The time for teenagers to seek summer jobs has arrived. Subsequently, hiring employers, along with job-seeking teenagers and their parents, would be wise to become familiar with the restrictions imposed by federal and state child labor laws.
In summary, federal child labor law:
- Generally sets the minimum legal work age at 14
- Limits the work hours that employers may schedule for minors of age 14-15
- Restricts the type of work that minors of age 14-15 may perform
- Prohibits employing minors under age 18 in hazardous jobs
Federal child labor law is governed by the Fair Labor Standards Act of 1938 (FLSA), a landmark federal labor law that also governs the minimum wage, overtime pay and equal pay. The FLSA is enforced by the U.S. Department of Labor (DOL), which strictly enforces the child labor provisions.
Under the FLSA, employers may pay a subminimum wage to workers under age 20 for the first 90 days of their employment, which is less than the standard rate for older workers.
Although the minimum legal work age under the FLSA is 14, the rules allow exceptions for certain jobs; examples are delivering newspapers, babysitting, working as an actor or performer, performing chores around one’s home, and working a nonhazardous job in a family-owned business. Children under age 14 may also work nonhazardous jobs in agriculture, under a different set of rules.
The FLSA relaxes work-hour rules for teenagers of age 14-15 for summer jobs from June 1st through Labor Day, because their schools are typically not in session. Still, employers may not schedule teenagers of age 14-15 to work summer jobs before 7 A.M. or after 9 P.M., or to work more than 8 hours per day. In other words, under the FLSA, employers may not schedule overtime hours for minors of age 14-15.
There are no federal rules limiting the hours that teenagers of age 16-17 may work, but they may not work jobs that the DOL has designated as hazardous. Once teenagers reach age 18, most federal youth work rules no longer apply.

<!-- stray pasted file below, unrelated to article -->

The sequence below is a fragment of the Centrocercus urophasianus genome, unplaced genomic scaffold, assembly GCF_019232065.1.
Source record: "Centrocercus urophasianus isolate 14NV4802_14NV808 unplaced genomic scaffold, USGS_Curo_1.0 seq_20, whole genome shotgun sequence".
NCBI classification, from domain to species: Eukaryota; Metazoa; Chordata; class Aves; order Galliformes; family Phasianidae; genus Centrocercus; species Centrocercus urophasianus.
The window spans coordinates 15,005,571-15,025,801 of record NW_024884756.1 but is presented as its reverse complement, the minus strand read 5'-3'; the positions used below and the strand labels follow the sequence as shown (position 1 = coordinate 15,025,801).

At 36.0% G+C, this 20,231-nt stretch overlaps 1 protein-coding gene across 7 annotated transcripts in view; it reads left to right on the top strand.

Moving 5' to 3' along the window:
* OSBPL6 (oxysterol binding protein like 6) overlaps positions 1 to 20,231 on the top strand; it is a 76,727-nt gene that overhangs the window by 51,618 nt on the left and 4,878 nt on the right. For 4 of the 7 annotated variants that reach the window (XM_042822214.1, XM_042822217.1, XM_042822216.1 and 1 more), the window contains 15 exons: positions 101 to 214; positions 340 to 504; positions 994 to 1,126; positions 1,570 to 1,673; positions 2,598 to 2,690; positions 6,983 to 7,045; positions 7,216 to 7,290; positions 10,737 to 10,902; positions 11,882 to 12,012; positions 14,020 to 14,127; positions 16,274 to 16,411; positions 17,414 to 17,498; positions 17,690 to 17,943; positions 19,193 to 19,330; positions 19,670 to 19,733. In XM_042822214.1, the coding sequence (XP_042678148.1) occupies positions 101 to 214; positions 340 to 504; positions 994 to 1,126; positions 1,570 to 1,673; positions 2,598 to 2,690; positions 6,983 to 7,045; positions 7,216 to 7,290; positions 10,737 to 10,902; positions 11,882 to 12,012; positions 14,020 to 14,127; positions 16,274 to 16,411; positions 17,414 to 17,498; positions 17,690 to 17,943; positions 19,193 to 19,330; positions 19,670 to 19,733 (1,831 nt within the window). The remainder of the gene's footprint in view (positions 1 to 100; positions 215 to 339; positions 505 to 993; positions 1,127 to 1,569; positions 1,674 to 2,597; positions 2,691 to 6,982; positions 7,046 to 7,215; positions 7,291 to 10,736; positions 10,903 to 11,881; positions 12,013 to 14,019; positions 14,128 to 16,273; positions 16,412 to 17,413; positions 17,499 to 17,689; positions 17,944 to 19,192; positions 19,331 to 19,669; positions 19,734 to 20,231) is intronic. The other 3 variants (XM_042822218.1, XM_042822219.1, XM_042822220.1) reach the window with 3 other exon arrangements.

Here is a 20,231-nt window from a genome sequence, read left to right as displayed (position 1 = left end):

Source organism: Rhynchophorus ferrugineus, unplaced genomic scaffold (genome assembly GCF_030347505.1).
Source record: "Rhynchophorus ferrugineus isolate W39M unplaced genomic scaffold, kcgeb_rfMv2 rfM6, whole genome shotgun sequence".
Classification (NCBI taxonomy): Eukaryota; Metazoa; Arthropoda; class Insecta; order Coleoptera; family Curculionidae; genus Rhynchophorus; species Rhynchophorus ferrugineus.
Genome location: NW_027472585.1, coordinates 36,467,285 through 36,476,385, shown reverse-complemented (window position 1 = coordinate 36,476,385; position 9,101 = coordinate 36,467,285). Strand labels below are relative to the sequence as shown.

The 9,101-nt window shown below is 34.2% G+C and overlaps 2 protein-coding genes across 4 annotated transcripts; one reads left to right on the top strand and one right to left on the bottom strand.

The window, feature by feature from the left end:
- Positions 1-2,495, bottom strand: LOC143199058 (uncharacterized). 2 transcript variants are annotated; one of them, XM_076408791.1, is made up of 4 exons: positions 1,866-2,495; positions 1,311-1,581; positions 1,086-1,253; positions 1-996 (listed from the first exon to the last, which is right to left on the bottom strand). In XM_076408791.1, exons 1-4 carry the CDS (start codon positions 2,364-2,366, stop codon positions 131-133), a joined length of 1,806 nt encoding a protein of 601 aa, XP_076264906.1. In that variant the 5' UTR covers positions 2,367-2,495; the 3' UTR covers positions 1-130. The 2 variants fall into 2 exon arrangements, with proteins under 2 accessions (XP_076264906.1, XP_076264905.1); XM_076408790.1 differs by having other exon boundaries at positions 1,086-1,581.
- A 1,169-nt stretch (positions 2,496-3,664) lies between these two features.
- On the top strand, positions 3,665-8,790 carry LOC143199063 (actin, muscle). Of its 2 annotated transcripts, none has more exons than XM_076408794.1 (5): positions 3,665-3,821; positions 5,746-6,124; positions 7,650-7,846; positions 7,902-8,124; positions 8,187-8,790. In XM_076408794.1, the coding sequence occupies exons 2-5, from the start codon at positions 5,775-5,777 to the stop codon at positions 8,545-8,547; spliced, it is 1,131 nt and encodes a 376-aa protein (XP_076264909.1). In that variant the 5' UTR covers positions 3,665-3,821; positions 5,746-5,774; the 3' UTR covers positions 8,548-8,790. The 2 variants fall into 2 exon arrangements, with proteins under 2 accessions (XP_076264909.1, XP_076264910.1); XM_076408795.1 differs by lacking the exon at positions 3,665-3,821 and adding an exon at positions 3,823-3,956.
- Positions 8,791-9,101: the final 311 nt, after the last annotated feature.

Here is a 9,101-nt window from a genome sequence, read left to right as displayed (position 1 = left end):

The federal FLSA sets only the minimum provisions in all states. States may enact their own child labor laws with more restrictive provisions than those imposed by the FLSA, as many states have; for example, some states require work permits (employment or age certification) of some sort for minors to be employed, while the FLSA does not. Minors who work summer jobs are protected by whichever law at the federal or state level affords the most protection, as are minors who work in other seasons.
This is just a quick summation of child labor laws as they apply to summer jobs for minors. For more information browse YouthRules!, an initiative by the DOL. If you are an employer of youths, you might also browse the appropriate state labor department Web site for child labor law topics.
Consult an attorney for child labor legal advice that fits your particular situation.
As part of their “We Can’t Wait” campaign, the Obama administration recently launched Summer Jobs+. It’s an initiative to help youths find nearby summer jobs, internships, mentoring programs and more.